Patients (N=767) with suspected sepsis were enrolled in a patient-level randomized trial, which was conducted at 10 sites in the United States between 2018 and 2020. Researchers aimed to determine whether the use of an opt-out protocol decreases unnecessary antibiotic treatment for suspected sepsis. Patients were randomly assigned in a 1:1 fashion to receive either the opt-out protocol (n=383) or usual care (controls; n=384).
The intervention involved a pharmacist-led discussion with the clinician to encourage antibiotic discontinuation using opt-out language. Clinicians were asked to provide rationales and de-escalation plans for patients in whom antibiotic treatment was continued as opposed to per-protocol antibiotic cessation. The primary outcome was the number of antibacterial days of therapy (DOT) at 30 days following enrollment.
Among patients included in the intervention and control cohorts, the median age was 63 (IQR, 49-73) and 66 (IQR, 53-76) years, 49% and 45% were women, 49% and 51% were White, 32% and 29% were hospitalized within the past 90 days, and the median Elixhauser comorbidity score was 11 (IQR, 5-19) and 11 (IQR, 4-20), respectively.
The most common diagnoses indicating antibiotic treatment among the patients included urinary tract, skin and soft tissue, intra-abdominal, and respiratory infections.
The overall length of hospitalization was shorter among patients in the intervention cohort compared with those in the control cohort (median, 5 vs 6 days, respectively).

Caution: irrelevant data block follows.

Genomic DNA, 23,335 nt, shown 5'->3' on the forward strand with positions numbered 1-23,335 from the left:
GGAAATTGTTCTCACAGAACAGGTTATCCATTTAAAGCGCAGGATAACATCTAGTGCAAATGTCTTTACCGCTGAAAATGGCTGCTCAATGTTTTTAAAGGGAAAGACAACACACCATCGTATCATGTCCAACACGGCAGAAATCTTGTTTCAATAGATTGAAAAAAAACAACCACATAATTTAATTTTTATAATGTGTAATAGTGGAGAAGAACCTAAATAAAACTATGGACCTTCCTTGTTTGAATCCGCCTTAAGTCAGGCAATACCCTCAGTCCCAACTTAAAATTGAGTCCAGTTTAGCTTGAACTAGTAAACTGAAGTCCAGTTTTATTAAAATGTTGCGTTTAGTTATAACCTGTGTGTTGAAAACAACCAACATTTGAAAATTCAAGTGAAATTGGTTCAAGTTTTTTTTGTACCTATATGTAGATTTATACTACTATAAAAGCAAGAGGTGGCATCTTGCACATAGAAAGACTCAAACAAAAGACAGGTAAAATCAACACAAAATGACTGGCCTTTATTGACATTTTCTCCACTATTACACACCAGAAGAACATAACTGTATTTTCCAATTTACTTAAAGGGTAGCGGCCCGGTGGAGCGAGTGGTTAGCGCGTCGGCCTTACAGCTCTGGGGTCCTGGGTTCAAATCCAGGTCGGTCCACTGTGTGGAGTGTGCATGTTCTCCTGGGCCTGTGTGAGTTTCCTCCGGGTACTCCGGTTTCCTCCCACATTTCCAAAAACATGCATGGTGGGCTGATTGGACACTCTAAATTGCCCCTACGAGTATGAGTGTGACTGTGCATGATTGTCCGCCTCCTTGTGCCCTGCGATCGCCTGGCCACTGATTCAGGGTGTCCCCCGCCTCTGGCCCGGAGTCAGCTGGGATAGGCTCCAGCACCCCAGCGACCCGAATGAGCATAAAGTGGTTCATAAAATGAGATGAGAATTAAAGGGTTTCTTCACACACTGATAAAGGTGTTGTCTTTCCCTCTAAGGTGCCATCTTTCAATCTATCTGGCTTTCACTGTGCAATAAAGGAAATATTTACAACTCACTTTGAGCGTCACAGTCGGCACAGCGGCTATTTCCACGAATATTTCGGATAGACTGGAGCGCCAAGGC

Following study enrollment, patients in the intervention vs control cohorts had similar DOT (mean, 8.2 vs 8.3 days) and similar rates of de-escalation plans instituted at day 5 following blood culture collection (57.5% vs 52.9%).
Compared with patients in the control cohort, the number of patients who continued receiving antibiotics (odds ratio [OR], 0.68; 95% CI, 0.47-0.98) or rank 3 extended-spectrum antibiotics (OR, 0.73; 95% CI, 0.55-0.98) following enrollment was decreased among those in the intervention cohort.
A total of 133 and 157 major safety events occurred among patients in the intervention and control cohorts, respectively. The most common safety signals among patients in the intervention vs control cohorts were hospital (15.9% vs 14.8%), recurrence of suspected sepsis (7.8% vs 7.8%), intensive care unit admission (6.8% vs 8.6%), and reinitiation of inpatient antibiotics after more than 48 hours of no antibiotics (4.2% vs 4.2%).
At 30 days, the opt-out protocol was associated with the probability of a better 6-level desirability of outcome ranking (DOOR) and a better treatment response, with adjustments for duration of antibiotic risk (RADAR) profiles (OR, 0.52; 95% CI, 0.48-0.56).
Antibiotics were discontinued among 59 patients in the intervention cohort. Of these patients, most (97%) were treated in a medicine service. None of the patients in the intervention cohort who discontinued antibiotics were treated in infectious diseases or specialty surgery services, compared with 2% and 10% of those who continued antibiotic treatment, respectively. The most common rationale for continuing antibiotics was for the treatment of a localized infection, which was reported in 76% of the patients.
This study was limited by the inclusion of patients from both community and academic hospitals with varied resources and antibiotic stewardship practice.
According to the researchers, “Future stewardship interventions must more directly address diagnostic uncertainty and perceptions of safety when addressing antibiotic decision-making for patients with suspected sepsis.”
Disclosure: Multiple authors declared affiliations with industry. Please see the original reference for a full list of disclosures.
Moehring RW, Yarrington ME, Warren BG III, et al. Evaluation of an opt-out protocol for antibiotic de-escalation in patients with suspected sepsis: a multicenter randomized controlled trial. Clin Infect Dis. Published online September 28, 2022. doi:10.1093/cid/ciac787